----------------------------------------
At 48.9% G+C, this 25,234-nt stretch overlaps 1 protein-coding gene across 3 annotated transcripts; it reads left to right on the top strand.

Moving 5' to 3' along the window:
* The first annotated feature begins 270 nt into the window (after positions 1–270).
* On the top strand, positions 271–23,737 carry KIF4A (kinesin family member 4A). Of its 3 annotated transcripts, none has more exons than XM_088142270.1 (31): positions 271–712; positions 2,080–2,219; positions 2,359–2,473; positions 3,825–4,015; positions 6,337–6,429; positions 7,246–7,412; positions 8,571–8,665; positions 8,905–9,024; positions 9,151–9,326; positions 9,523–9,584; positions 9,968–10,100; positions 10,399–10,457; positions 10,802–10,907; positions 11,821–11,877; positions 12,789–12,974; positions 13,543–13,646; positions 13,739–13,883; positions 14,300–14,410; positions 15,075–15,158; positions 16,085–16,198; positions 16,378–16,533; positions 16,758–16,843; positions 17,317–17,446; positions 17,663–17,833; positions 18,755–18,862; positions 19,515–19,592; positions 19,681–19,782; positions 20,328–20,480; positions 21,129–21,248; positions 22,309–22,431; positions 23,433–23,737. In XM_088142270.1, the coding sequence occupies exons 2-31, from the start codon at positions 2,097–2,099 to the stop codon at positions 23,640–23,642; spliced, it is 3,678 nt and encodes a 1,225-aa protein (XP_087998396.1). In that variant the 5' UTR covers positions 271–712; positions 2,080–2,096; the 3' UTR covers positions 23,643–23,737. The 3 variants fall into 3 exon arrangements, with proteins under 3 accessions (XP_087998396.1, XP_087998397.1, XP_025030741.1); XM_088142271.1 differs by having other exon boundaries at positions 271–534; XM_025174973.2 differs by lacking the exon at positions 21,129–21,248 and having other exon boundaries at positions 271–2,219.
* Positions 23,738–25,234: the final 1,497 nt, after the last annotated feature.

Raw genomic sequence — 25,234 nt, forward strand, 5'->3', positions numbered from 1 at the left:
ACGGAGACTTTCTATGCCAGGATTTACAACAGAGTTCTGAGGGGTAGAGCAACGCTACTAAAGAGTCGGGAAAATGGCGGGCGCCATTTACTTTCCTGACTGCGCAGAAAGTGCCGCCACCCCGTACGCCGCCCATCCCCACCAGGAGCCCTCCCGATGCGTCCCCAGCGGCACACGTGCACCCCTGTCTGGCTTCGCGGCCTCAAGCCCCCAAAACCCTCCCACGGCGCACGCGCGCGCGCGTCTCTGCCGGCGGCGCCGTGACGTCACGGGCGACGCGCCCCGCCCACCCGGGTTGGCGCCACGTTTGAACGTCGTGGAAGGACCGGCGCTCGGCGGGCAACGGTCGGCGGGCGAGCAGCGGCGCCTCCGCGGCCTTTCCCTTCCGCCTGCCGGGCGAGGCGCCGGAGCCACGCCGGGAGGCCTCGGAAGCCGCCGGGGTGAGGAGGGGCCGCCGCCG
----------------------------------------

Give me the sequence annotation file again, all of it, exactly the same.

At 48.9% G+C, this 25,234-nt stretch overlaps 1 protein-coding gene across 3 annotated transcripts; it reads left to right on the top strand.

Moving 5' to 3' along the window:
* The first annotated feature begins 270 nt into the window (after positions 1–270).
* On the top strand, positions 271–23,737 carry KIF4A (kinesin family member 4A). Of its 3 annotated transcripts, none has more exons than XM_088142270.1 (31): positions 271–712; positions 2,080–2,219; positions 2,359–2,473; positions 3,825–4,015; positions 6,337–6,429; positions 7,246–7,412; positions 8,571–8,665; positions 8,905–9,024; positions 9,151–9,326; positions 9,523–9,584; positions 9,968–10,100; positions 10,399–10,457; positions 10,802–10,907; positions 11,821–11,877; positions 12,789–12,974; positions 13,543–13,646; positions 13,739–13,883; positions 14,300–14,410; positions 15,075–15,158; positions 16,085–16,198; positions 16,378–16,533; positions 16,758–16,843; positions 17,317–17,446; positions 17,663–17,833; positions 18,755–18,862; positions 19,515–19,592; positions 19,681–19,782; positions 20,328–20,480; positions 21,129–21,248; positions 22,309–22,431; positions 23,433–23,737. In XM_088142270.1, the coding sequence occupies exons 2-31, from the start codon at positions 2,097–2,099 to the stop codon at positions 23,640–23,642; spliced, it is 3,678 nt and encodes a 1,225-aa protein (XP_087998396.1). In that variant the 5' UTR covers positions 271–712; positions 2,080–2,096; the 3' UTR covers positions 23,643–23,737. The 3 variants fall into 3 exon arrangements, with proteins under 3 accessions (XP_087998396.1, XP_087998397.1, XP_025030741.1); XM_088142271.1 differs by having other exon boundaries at positions 271–534; XM_025174973.2 differs by lacking the exon at positions 21,129–21,248 and having other exon boundaries at positions 271–2,219.
* Positions 23,738–25,234: the final 1,497 nt, after the last annotated feature.

Raw genomic sequence — 25,234 nt, forward strand, 5'->3', positions numbered from 1 at the left:
ACGGAGACTTTCTATGCCAGGATTTACAACAGAGTTCTGAGGGGTAGAGCAACGCTACTAAAGAGTCGGGAAAATGGCGGGCGCCATTTACTTTCCTGACTGCGCAGAAAGTGCCGCCACCCCGTACGCCGCCCATCCCCACCAGGAGCCCTCCCGATGCGTCCCCAGCGGCACACGTGCACCCCTGTCTGGCTTCGCGGCCTCAAGCCCCCAAAACCCTCCCACGGCGCACGCGCGCGCGCGTCTCTGCCGGCGGCGCCGTGACGTCACGGGCGACGCGCCCCGCCCACCCGGGTTGGCGCCACGTTTGAACGTCGTGGAAGGACCGGCGCTCGGCGGGCAACGGTCGGCGGGCGAGCAGCGGCGCCTCCGCGGCCTTTCCCTTCCGCCTGCCGGGCGAGGCGCCGGAGCCACGCCGGGAGGCCTCGGAAGCCGCCGGGGTGAGGAGGGGCCGCCGCCG